- We report a case of infant botulism presenting as primary colonic ileus—mimicking Hirschprung's megacolon. Infant botulism should be considered in any infant with constipation and neurologic abnormalities.
- The Waardenburg-Shah syndrome is an autosomal recessive disease with varied penetration where Hirschsprung's disease and the Waardenburg syndrome are seen together. Although the length of the involved intestinal segment varies in this syndrome, most patients had total colonic aganglionosis with or without small bowel involvement. We present in this study 2 siblings and one first-degree relative for a total of 3 male patients with Waardenburg syndrome and total colonic aganglionosis with or without small bowel involvement, together with their clinical characteristics and treatment methods.
- The L1 cell adhesion molecule (L1CAM) protein is found primarily in the nervous system and is important in neuronal adhesion, migration, neurite outgrowth, and myelination. It is extremely rare that Hirschsprung's disease (HSCR) merges with a disorder showing abnormality of the L1CAM genes such as acrocallosal syndrome (ACS) or X-linked hydrocephalus (XLH). Herein, we report 2 cases—the first showed abnormality of the L1CAM genes and developed HSCR; and the second, with clinically suspected XLH, was successfully operated on for HSCR.
- The coexistence of colonic atresia and Hirschsprung's disease presents a diagnostic and therapeutic challenge. Colonic atresia is quickly recognized, and the majority of patients are diverted shortly after birth. The diagnosis of coincident Hirschsprung's disease usually is made after anastomotic failure after restoration of intestinal continuity. A recent compilation of these patients has suggested that Hirschsprung's disease may be predicted on the basis of nonfixation of the colon distal to the atresia.
- Hirschsprung's disease (HSCR) is characterized by the absence of intramural ganglion cells in the distal gut, resulting in bowel obstruction shortly after birth. Congenital central hypoventilation syndrome (CCHS) results in hypoventilation, most pronounced during sleep, with relative insensitivity to hypercarbia and reduced insensitivity to hypoxia. Congenital central hypoventilation syndrome with HSCR is a rare condition with variable severity. Both CCHS and HSCR are uncommon and their co-occurrence may suggest a common etiology, probably involving a fault of neural crest development.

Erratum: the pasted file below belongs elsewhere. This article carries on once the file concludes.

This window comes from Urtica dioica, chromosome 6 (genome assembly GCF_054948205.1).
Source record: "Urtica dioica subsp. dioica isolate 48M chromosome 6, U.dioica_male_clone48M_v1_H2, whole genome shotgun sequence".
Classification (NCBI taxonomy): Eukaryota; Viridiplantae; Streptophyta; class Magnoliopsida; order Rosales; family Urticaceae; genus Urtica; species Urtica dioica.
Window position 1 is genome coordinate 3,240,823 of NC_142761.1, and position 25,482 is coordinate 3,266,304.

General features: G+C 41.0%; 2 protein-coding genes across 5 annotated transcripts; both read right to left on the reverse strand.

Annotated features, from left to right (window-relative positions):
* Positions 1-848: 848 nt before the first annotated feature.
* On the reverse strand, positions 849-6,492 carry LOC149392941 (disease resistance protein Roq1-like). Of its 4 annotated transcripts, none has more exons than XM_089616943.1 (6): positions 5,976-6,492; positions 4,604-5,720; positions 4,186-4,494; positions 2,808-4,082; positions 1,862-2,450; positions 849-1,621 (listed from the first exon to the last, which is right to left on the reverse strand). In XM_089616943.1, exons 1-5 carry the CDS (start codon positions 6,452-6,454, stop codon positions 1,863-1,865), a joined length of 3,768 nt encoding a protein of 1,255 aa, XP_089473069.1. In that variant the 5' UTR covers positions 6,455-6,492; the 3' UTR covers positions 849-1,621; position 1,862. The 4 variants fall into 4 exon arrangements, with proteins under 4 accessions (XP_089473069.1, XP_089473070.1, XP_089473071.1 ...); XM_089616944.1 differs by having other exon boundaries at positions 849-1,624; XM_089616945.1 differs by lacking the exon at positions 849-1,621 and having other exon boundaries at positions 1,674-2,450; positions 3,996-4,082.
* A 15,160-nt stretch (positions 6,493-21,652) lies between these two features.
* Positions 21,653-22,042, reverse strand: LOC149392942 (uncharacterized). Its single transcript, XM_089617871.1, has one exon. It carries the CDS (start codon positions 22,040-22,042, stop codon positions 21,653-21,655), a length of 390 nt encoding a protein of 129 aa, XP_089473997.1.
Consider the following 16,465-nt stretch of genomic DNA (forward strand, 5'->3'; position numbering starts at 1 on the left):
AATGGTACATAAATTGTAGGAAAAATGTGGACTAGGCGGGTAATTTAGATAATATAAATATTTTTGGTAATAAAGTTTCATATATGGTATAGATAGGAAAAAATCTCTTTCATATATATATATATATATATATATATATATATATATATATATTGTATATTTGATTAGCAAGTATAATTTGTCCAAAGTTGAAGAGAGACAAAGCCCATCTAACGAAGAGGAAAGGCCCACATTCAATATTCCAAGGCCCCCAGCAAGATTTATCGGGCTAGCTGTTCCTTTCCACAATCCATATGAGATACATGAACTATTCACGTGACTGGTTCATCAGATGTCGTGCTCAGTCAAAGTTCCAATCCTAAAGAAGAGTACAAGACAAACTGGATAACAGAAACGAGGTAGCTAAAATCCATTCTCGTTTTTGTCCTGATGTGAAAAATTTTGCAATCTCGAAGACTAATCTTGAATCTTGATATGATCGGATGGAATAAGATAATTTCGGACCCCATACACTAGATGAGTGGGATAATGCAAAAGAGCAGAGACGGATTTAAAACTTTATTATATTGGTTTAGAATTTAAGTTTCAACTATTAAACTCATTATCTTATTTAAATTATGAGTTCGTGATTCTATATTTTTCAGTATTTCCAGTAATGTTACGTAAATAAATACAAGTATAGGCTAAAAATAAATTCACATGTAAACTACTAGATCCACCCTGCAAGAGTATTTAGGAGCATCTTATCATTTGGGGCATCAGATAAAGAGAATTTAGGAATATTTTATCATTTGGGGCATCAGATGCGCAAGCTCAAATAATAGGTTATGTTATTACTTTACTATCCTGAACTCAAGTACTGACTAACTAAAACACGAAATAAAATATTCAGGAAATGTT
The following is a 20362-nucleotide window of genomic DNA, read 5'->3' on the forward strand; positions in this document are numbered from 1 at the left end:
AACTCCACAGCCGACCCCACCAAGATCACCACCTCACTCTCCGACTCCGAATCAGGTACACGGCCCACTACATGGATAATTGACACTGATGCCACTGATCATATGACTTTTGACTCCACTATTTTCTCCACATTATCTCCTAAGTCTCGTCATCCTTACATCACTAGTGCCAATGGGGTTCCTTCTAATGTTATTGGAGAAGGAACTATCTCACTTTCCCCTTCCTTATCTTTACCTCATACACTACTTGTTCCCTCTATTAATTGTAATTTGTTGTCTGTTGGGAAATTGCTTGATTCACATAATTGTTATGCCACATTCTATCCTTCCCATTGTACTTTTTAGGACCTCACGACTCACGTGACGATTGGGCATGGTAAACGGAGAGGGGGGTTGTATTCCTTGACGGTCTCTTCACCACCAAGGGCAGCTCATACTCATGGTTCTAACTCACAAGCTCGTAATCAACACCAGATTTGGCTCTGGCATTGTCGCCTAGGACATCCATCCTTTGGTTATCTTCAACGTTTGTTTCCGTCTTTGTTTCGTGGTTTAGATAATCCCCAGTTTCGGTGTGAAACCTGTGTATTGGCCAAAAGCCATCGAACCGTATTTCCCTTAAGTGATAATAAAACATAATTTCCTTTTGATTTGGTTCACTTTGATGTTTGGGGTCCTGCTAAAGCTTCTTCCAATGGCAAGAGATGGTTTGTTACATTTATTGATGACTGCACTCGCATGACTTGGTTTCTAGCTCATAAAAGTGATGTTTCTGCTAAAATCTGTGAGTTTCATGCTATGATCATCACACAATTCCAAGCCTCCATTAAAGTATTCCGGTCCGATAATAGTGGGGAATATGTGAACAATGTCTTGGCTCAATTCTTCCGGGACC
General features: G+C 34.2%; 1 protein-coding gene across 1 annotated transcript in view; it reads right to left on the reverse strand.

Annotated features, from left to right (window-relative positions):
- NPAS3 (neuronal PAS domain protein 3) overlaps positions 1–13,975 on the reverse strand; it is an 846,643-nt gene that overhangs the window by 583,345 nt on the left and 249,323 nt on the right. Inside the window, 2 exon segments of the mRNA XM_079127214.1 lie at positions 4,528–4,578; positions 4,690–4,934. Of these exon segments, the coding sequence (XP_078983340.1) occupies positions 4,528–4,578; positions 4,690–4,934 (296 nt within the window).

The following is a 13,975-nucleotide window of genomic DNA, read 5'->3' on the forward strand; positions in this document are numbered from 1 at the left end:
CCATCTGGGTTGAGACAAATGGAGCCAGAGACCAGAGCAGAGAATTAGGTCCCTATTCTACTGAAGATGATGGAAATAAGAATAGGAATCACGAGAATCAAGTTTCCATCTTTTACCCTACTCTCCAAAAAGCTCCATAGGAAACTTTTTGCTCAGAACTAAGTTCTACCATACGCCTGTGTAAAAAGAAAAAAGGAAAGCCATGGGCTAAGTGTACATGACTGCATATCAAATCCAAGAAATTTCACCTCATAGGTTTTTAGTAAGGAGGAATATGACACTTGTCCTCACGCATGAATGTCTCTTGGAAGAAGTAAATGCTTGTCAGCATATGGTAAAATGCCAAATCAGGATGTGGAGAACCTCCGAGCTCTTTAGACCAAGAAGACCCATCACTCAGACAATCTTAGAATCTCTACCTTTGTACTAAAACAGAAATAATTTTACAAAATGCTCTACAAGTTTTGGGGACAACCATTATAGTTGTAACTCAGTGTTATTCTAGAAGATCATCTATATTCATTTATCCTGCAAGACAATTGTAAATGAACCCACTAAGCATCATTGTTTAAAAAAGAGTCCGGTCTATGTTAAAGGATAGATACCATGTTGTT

- Hirschsprung's disease is an inherited disorder characterized by the absence of ganglion cells in the distal bowel. Neurocutaneous melanosis is a rare congenital syndrome characterized by proliferation of melanin-producing cells in the skin and leptomeninges. The authors described a newborn patient with neurocutaneous melanosis associated with Hirschsprung's disease. This male baby had congenital hydrocephalus, large and multiple pigmented skin nevi, and severe abdominal distension. He showed marked hydrocephalus at birth and underwent a ventriculo-peritoneal shunt at the age of 5 days.
- The RET proto-oncogene is involved in neural crest disorders. Activating germline mutations in the RET proto-oncogene cause the development of familial medullary thyroid carcinoma (FMTC) or medullary thyroid carcinoma (MTC) as a part of multiple endocrine neoplasia type 2 (MEN2) syndrome. Inactivating germline mutations in the RET proto-oncogene are detected in Hirschsprung's disease (HSCR). Only in a very small number of families are these 2 diseases expressed together.
- The unusual combination of Hirschsprung's disease and Achalasia in one case treated by standard procedures led to the discussion about RET germ-line mutations and consequently to the speculation about higher risk for multiple endocrine neoplasia syndrome type 2–related tumors. Although a mutation could be excluded by sequence analysis in this case, the correlation of these specific diseases affords additive investigations to make sure that no further prophylactic procedures were necessary.
- Total colonic aganglionosis (TCA) occurs in 3% to 12% of Hirschsprung’s disease patients. Although numerous surgical techniques have been utilized for the treatment of these patients, little information is available regarding optimal surgical management of their frequent complications or failured procedures. The ileoanal S pouch (IASP) technique has been utilized in the treatment of children with familial adenomatous polyposis and ulcerative colitis. The authors present the results of salvage IASP in 3 TCA patients who had poor results after total colectomy and Soave pull-through.